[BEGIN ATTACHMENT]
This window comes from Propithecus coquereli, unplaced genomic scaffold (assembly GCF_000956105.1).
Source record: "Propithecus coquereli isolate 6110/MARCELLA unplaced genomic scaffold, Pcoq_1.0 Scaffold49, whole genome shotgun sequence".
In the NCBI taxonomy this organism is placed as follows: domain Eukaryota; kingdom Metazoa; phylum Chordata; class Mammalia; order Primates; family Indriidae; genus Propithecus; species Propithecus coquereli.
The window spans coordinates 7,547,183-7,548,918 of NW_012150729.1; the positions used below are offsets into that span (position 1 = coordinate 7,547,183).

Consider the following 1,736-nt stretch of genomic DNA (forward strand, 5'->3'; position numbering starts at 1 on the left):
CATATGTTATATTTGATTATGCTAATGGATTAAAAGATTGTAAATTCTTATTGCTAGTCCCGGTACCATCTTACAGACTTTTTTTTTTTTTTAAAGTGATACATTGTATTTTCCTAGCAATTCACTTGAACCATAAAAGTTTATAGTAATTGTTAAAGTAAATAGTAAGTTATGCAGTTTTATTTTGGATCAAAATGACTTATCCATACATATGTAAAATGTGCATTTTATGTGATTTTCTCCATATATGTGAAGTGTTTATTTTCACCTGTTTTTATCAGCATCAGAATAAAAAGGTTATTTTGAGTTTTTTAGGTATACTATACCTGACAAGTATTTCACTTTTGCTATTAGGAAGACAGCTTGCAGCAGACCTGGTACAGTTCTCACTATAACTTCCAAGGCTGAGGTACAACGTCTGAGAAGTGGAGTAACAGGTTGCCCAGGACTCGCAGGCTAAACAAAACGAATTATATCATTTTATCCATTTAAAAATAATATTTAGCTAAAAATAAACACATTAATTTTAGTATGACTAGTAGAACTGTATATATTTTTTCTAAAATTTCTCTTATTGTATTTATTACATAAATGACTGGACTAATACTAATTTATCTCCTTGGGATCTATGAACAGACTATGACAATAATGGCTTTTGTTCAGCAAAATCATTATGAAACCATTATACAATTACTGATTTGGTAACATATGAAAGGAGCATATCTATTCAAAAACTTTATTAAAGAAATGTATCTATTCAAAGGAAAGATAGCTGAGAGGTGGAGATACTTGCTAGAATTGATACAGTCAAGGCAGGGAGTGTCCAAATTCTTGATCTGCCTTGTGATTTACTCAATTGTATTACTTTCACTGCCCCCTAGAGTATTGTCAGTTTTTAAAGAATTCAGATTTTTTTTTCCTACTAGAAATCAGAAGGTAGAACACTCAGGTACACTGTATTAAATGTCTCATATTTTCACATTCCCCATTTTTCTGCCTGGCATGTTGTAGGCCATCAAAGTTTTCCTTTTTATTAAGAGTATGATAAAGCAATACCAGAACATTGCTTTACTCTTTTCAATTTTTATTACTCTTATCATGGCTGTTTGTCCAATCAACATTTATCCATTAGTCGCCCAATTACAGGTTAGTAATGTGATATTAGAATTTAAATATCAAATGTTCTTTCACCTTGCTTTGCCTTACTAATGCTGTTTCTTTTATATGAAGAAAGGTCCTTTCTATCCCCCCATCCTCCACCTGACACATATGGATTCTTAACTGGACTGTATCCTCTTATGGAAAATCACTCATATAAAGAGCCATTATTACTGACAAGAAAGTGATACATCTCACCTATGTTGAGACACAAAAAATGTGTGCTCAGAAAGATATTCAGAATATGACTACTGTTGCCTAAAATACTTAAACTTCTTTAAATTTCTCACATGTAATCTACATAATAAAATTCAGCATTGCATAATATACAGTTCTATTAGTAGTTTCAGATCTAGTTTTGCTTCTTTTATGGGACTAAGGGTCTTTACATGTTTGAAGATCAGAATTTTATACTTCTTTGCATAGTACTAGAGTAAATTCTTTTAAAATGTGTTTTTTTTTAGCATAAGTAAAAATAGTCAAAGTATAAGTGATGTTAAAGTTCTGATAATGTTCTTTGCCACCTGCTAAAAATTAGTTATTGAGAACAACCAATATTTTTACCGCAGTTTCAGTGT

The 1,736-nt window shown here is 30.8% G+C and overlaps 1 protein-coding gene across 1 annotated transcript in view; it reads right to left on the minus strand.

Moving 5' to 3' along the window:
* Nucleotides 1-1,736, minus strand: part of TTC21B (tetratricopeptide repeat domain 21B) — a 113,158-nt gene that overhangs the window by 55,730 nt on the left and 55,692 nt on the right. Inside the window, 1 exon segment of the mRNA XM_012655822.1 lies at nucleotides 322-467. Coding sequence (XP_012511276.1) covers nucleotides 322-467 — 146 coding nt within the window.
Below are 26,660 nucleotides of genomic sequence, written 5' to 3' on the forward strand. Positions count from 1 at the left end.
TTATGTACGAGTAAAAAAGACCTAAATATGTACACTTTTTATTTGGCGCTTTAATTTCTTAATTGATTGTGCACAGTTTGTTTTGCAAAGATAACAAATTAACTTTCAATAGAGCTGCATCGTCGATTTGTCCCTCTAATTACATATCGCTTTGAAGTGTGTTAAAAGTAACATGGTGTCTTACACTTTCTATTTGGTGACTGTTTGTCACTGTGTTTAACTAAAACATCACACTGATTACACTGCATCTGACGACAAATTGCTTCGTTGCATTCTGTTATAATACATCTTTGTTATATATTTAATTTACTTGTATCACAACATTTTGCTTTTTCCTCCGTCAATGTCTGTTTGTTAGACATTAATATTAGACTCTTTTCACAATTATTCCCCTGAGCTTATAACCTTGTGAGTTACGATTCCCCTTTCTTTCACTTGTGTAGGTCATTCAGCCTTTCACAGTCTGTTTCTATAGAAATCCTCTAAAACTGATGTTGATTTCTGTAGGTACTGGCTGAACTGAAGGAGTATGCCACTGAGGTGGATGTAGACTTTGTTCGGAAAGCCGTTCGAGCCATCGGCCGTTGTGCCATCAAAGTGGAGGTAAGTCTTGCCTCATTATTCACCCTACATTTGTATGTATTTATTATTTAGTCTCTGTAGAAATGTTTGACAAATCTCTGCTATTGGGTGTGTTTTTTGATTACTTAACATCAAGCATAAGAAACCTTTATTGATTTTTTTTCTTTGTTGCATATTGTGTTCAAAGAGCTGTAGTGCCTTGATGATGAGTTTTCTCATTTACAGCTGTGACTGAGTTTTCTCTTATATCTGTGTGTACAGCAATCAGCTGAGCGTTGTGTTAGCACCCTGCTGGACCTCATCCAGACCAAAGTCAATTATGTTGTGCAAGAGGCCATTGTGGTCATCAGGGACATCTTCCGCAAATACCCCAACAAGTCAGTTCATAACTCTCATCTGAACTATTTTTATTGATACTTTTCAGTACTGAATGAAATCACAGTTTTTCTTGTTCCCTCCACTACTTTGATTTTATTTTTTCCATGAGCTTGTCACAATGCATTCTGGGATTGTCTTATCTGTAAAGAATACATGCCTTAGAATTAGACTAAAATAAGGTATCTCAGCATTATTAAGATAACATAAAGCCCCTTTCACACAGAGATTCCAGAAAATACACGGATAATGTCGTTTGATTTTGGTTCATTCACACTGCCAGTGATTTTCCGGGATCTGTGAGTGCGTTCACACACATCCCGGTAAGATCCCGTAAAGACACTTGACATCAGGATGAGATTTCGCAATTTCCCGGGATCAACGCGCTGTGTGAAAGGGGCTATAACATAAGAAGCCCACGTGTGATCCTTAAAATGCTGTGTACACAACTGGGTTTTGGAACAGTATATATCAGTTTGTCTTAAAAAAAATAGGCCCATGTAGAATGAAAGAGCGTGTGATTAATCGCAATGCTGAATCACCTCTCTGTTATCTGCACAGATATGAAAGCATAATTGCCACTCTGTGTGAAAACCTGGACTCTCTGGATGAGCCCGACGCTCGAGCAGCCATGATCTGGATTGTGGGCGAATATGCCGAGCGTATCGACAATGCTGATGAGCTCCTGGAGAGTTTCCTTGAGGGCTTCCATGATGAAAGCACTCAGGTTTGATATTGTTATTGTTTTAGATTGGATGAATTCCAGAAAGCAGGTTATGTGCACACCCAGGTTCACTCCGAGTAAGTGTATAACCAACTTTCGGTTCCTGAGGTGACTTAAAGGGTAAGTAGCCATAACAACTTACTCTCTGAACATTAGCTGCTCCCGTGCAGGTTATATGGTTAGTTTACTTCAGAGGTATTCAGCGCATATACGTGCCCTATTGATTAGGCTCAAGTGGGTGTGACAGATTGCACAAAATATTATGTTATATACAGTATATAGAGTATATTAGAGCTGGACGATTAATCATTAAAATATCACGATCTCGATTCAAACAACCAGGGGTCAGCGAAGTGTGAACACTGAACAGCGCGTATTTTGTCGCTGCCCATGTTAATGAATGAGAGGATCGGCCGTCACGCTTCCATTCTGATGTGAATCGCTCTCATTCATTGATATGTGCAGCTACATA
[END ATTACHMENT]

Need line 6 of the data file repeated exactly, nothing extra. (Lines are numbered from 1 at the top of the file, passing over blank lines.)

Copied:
CATATGTTATATTTGATTATGCTAATGGATTAAAAGATTGTAAATTCTTATTGCTAGTCCCGGTACCATCTTACAGACTTTTTTTTTTTTTTAAAGTGATACATTGTATTTTCCTAGCAATTCACTTGAACCATAAAAGTTTATAGTAATTGTTAAAGTAAATAGTAAGTTATGCAGTTTTATTTTGGATCAAAATGACTTATCCATACATATGTAAAATGTGCATTTTATGTGATTTTCTCCATATATGTGAAGTGTTTATTTTCACCTGTTTTTATCAGCATCAGAATAAAAAGGTTATTTTGAGTTTTTTAGGTATACTATACCTGACAAGTATTTCACTTTTGCTATTAGGAAGACAGCTTGCAGCAGACCTGGTACAGTTCTCACTATAACTTCCAAGGCTGAGGTACAACGTCTGAGAAGTGGAGTAACAGGTTGCCCAGGACTCGCAGGCTAAACAAAACGAATTATATCATTTTATCCATTTAAAAATAATATTTAGCTAAAAATAAACACATTAATTTTAGTATGACTAGTAGAACTGTATATATTTTTTCTAAAATTTCTCTTATTGTATTTATTACATAAATGACTGGACTAATACTAATTTATCTCCTTGGGATCTATGAACAGACTATGACAATAATGGCTTTTGTTCAGCAAAATCATTATGAAACCATTATACAATTACTGATTTGGTAACATATGAAAGGAGCATATCTATTCAAAAACTTTATTAAAGAAATGTATCTATTCAAAGGAAAGATAGCTGAGAGGTGGAGATACTTGCTAGAATTGATACAGTCAAGGCAGGGAGTGTCCAAATTCTTGATCTGCCTTGTGATTTACTCAATTGTATTACTTTCACTGCCCCCTAGAGTATTGTCAGTTTTTAAAGAATTCAGATTTTTTTTTCCTACTAGAAATCAGAAGGTAGAACACTCAGGTACACTGTATTAAATGTCTCATATTTTCACATTCCCCATTTTTCTGCCTGGCATGTTGTAGGCCATCAAAGTTTTCCTTTTTATTAAGAGTATGATAAAGCAATACCAGAACATTGCTTTACTCTTTTCAATTTTTATTACTCTTATCATGGCTGTTTGTCCAATCAACATTTATCCATTAGTCGCCCAATTACAGGTTAGTAATGTGATATTAGAATTTAAATATCAAATGTTCTTTCACCTTGCTTTGCCTTACTAATGCTGTTTCTTTTATATGAAGAAAGGTCCTTTCTATCCCCCCATCCTCCACCTGACACATATGGATTCTTAACTGGACTGTATCCTCTTATGGAAAATCACTCATATAAAGAGCCATTATTACTGACAAGAAAGTGATACATCTCACCTATGTTGAGACACAAAAAATGTGTGCTCAGAAAGATATTCAGAATATGACTACTGTTGCCTAAAATACTTAAACTTCTTTAAATTTCTCACATGTAATCTACATAATAAAATTCAGCATTGCATAATATACAGTTCTATTAGTAGTTTCAGATCTAGTTTTGCTTCTTTTATGGGACTAAGGGTCTTTACATGTTTGAAGATCAGAATTTTATACTTCTTTGCATAGTACTAGAGTAAATTCTTTTAAAATGTGTTTTTTTTTAGCATAAGTAAAAATAGTCAAAGTATAAGTGATGTTAAAGTTCTGATAATGTTCTTTGCCACCTGCTAAAAATTAGTTATTGAGAACAACCAATATTTTTACCGCAGTTTCAGTGT